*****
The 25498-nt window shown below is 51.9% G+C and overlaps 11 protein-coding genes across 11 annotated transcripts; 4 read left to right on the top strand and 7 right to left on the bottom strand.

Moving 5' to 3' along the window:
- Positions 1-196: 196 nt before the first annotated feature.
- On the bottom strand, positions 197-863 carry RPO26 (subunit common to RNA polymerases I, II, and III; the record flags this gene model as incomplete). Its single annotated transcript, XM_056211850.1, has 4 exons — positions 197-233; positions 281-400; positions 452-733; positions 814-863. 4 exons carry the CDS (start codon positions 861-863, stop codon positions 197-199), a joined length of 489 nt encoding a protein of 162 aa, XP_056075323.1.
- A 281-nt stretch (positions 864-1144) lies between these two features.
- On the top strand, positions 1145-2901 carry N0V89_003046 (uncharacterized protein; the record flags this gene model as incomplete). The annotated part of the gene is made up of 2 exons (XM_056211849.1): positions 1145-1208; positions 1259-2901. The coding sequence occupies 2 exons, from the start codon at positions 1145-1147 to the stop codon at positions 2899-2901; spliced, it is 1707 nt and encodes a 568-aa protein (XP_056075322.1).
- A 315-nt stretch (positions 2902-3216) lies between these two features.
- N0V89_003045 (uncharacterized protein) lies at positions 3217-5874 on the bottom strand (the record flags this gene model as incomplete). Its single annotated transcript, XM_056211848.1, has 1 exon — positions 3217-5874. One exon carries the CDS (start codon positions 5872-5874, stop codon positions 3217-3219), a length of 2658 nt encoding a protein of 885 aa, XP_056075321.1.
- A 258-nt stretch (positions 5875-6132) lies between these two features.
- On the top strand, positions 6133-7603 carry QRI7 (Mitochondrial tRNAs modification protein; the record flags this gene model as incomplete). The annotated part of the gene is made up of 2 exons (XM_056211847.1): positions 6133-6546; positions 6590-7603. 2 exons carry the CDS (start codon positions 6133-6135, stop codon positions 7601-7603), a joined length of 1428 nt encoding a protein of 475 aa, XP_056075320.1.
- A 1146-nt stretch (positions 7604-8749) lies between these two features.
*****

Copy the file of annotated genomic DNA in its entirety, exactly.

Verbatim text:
The 25498-nt window shown below is 51.9% G+C and overlaps 11 protein-coding genes across 11 annotated transcripts; 4 read left to right on the top strand and 7 right to left on the bottom strand.

Moving 5' to 3' along the window:
- Positions 1-196: 196 nt before the first annotated feature.
- On the bottom strand, positions 197-863 carry RPO26 (subunit common to RNA polymerases I, II, and III; the record flags this gene model as incomplete). Its single annotated transcript, XM_056211850.1, has 4 exons — positions 197-233; positions 281-400; positions 452-733; positions 814-863. 4 exons carry the CDS (start codon positions 861-863, stop codon positions 197-199), a joined length of 489 nt encoding a protein of 162 aa, XP_056075323.1.
- A 281-nt stretch (positions 864-1144) lies between these two features.
- On the top strand, positions 1145-2901 carry N0V89_003046 (uncharacterized protein; the record flags this gene model as incomplete). The annotated part of the gene is made up of 2 exons (XM_056211849.1): positions 1145-1208; positions 1259-2901. The coding sequence occupies 2 exons, from the start codon at positions 1145-1147 to the stop codon at positions 2899-2901; spliced, it is 1707 nt and encodes a 568-aa protein (XP_056075322.1).
- A 315-nt stretch (positions 2902-3216) lies between these two features.
- N0V89_003045 (uncharacterized protein) lies at positions 3217-5874 on the bottom strand (the record flags this gene model as incomplete). Its single annotated transcript, XM_056211848.1, has 1 exon — positions 3217-5874. One exon carries the CDS (start codon positions 5872-5874, stop codon positions 3217-3219), a length of 2658 nt encoding a protein of 885 aa, XP_056075321.1.
- A 258-nt stretch (positions 5875-6132) lies between these two features.
- On the top strand, positions 6133-7603 carry QRI7 (Mitochondrial tRNAs modification protein; the record flags this gene model as incomplete). The annotated part of the gene is made up of 2 exons (XM_056211847.1): positions 6133-6546; positions 6590-7603. 2 exons carry the CDS (start codon positions 6133-6135, stop codon positions 7601-7603), a joined length of 1428 nt encoding a protein of 475 aa, XP_056075320.1.
- A 1146-nt stretch (positions 7604-8749) lies between these two features.